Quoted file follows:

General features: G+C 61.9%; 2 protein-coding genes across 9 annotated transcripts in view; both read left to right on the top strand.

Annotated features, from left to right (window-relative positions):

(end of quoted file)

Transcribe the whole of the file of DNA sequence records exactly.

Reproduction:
General features: G+C 61.9%; 2 protein-coding genes across 9 annotated transcripts in view; both read left to right on the top strand.

Annotated features, from left to right (window-relative positions):